How to Choose a Hearing Aid

It can seem like there are endless options when you begin looking at hearing aids. There are multiple manufacturers to choose from, and each manufacturer offers multiple styles, types, and technology levels. The sheer volume of options can feel overwhelming. But, don’t worry! Your audiologist is there to help you choose a hearing aid. There are several main factors that will be considered when choosing a hearing aid. Keep reading to learn how to choose a hearing aid that will be perfect for YOU.

11 hearing aids in the Unitron Tempus family, behind the ear (BTE), in the ear (ITE), and receiver-in-canal (RIC) styles
Unitron Tempus Family

Degree of Hearing Loss

Not all hearing aids are created equal. Patients who have greater degrees of hearing loss will have more limited options when it comes to choosing a hearing aid. A hearing aid that will work great for someone with mild or moderate hearing loss may not have enough power for someone with profound hearing loss.

Arguably, the most important factor to consider is whether the hearing aid will appropriately treat your hearing loss. Your audiologist is an expert on both hearing aids and hearing loss; so this is where their expertise really comes in handy.

In-the-ear (ITE) hearing aids are not typically powerful enough to treat patients with more advanced degrees of hearing losses. At this time, its just not possible to get enough power into the small size of an in-the-ear hearing aid. Most patients with severe and profound hearing losses will do best with certain kinds of behind-the-ear hearing losses.

Again, let your audiologist narrow down your choice of hearing aids based on your degree of hearing loss.

Patient Preferences

Once your audiologist has narrowed down your choices to those that will be appropriate for your hearing loss, the next step is to take your personal preferences into account. Patient preferences are a huge part of choosing a hearing aid!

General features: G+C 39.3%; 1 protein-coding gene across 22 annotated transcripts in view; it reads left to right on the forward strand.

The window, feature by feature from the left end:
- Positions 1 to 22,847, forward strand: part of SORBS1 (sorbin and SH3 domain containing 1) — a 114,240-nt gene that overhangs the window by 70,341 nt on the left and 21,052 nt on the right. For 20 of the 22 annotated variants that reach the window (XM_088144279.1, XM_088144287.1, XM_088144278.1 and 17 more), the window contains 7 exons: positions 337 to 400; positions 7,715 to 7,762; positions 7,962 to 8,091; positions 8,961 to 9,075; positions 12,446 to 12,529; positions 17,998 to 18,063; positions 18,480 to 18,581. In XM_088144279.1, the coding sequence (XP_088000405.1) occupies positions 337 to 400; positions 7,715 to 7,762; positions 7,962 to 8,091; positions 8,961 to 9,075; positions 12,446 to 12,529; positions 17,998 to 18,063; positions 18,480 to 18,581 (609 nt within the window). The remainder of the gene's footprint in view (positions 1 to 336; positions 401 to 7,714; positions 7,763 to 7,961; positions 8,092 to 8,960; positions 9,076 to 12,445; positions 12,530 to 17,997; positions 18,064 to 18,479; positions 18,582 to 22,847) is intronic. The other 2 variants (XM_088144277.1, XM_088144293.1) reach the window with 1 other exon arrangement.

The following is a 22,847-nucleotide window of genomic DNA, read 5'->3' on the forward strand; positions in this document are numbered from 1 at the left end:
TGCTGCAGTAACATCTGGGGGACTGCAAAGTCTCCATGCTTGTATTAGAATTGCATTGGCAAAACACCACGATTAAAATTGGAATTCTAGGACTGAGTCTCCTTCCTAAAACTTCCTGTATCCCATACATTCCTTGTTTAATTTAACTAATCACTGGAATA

If appropriate, you can decide whether you prefer the look of an in-the-ear (ITE) hearing aid vs. a receiver-in-canal (RIC) vs. a behind-the-ear (BTE) hearing aid. This is also the time to discuss what features are important to you. Some common features that patients may want include:

The patient’s lifestyle will also play a factor in choosing the right hearing aid. A patient who lives a relatively quiet lifestyle and will mainly use their hearing aids at home or in other quiet locations may do well with a lower-technology hearing aid. On the other hand, a patient with a very active lifestyle who will use their hearing aids in diverse social situations and in environments with significant background noise, may require more technologically advanced hearing aids.

Your audiologist will use your lifestyle and feature preferences to come up with options that meet your needs.


Even “less expensive” hearing aids are still an investment. From Merit Hearing, on the low end, a set of hearing aids costs about $1,000. Depending on brand, top of the line hearing aids cost up to $4,600 for a pair. We offer a wide variety of hearing aids to fit every patient’s budget.

Your audiologist will help you find a set of hearing aids that will contain the features you care about at a price within your budget. We are also happy to help you determine if your health insurance offers any hearing aid benefits.

Patient History

Your previous experience with hearing aids may also guide your audiologist’s recommendation on a hearing aid. Just as there is an adjustment period the first time you wear hearing aids, there is often an adjustment period if you switch from one manufacturer to another. For example, if you’ve been using a Widex hearing aid for the last ten years, your brain will have become accustomed to how the Widex device processes sounds. If you’ve been satisfied with your Widex experience, your audiologist may recommend staying with a Widex device.

The question of “how to choose a hearing aid” does not have one easy answer. There are a multitude of factors to consider when looking at your hearing aid options. Our most important recommendation is to work with your audiologist — they are an excellent resource, and will be more than happy to help you pick out the right hearing aid for YOU.

Leave a Reply